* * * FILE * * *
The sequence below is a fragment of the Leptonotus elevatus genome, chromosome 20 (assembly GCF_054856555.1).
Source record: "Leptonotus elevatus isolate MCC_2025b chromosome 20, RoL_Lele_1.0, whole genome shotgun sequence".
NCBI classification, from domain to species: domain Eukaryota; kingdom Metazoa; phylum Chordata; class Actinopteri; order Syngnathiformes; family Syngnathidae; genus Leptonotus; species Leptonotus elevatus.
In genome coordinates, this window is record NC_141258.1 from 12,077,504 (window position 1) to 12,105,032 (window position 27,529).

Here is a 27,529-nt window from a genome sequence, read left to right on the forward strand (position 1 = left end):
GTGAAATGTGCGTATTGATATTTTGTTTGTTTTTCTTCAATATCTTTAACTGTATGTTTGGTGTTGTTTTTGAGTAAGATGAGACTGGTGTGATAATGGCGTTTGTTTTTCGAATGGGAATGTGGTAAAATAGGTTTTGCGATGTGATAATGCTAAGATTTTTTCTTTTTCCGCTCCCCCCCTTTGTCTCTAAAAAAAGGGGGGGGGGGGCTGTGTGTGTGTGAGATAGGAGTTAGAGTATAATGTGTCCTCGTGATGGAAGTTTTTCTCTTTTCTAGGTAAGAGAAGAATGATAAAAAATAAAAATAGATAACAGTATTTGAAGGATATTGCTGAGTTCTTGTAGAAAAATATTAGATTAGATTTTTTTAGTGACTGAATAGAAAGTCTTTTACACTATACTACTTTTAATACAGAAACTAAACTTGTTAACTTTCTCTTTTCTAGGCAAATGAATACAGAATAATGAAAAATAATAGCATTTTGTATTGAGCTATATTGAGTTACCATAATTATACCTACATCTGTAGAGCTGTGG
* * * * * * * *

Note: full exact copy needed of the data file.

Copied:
The sequence below is a fragment of the Leptonotus elevatus genome, chromosome 20 (assembly GCF_054856555.1).
Source record: "Leptonotus elevatus isolate MCC_2025b chromosome 20, RoL_Lele_1.0, whole genome shotgun sequence".
NCBI classification, from domain to species: domain Eukaryota; kingdom Metazoa; phylum Chordata; class Actinopteri; order Syngnathiformes; family Syngnathidae; genus Leptonotus; species Leptonotus elevatus.
In genome coordinates, this window is record NC_141258.1 from 12,077,504 (window position 1) to 12,105,032 (window position 27,529).

Here is a 27,529-nt window from a genome sequence, read left to right on the forward strand (position 1 = left end):
GTGAAATGTGCGTATTGATATTTTGTTTGTTTTTCTTCAATATCTTTAACTGTATGTTTGGTGTTGTTTTTGAGTAAGATGAGACTGGTGTGATAATGGCGTTTGTTTTTCGAATGGGAATGTGGTAAAATAGGTTTTGCGATGTGATAATGCTAAGATTTTTTCTTTTTCCGCTCCCCCCCTTTGTCTCTAAAAAAAGGGGGGGGGGGGCTGTGTGTGTGTGAGATAGGAGTTAGAGTATAATGTGTCCTCGTGATGGAAGTTTTTCTCTTTTCTAGGTAAGAGAAGAATGATAAAAAATAAAAATAGATAACAGTATTTGAAGGATATTGCTGAGTTCTTGTAGAAAAATATTAGATTAGATTTTTTTAGTGACTGAATAGAAAGTCTTTTACACTATACTACTTTTAATACAGAAACTAAACTTGTTAACTTTCTCTTTTCTAGGCAAATGAATACAGAATAATGAAAAATAATAGCATTTTGTATTGAGCTATATTGAGTTACCATAATTATACCTACATCTGTAGAGCTGTGG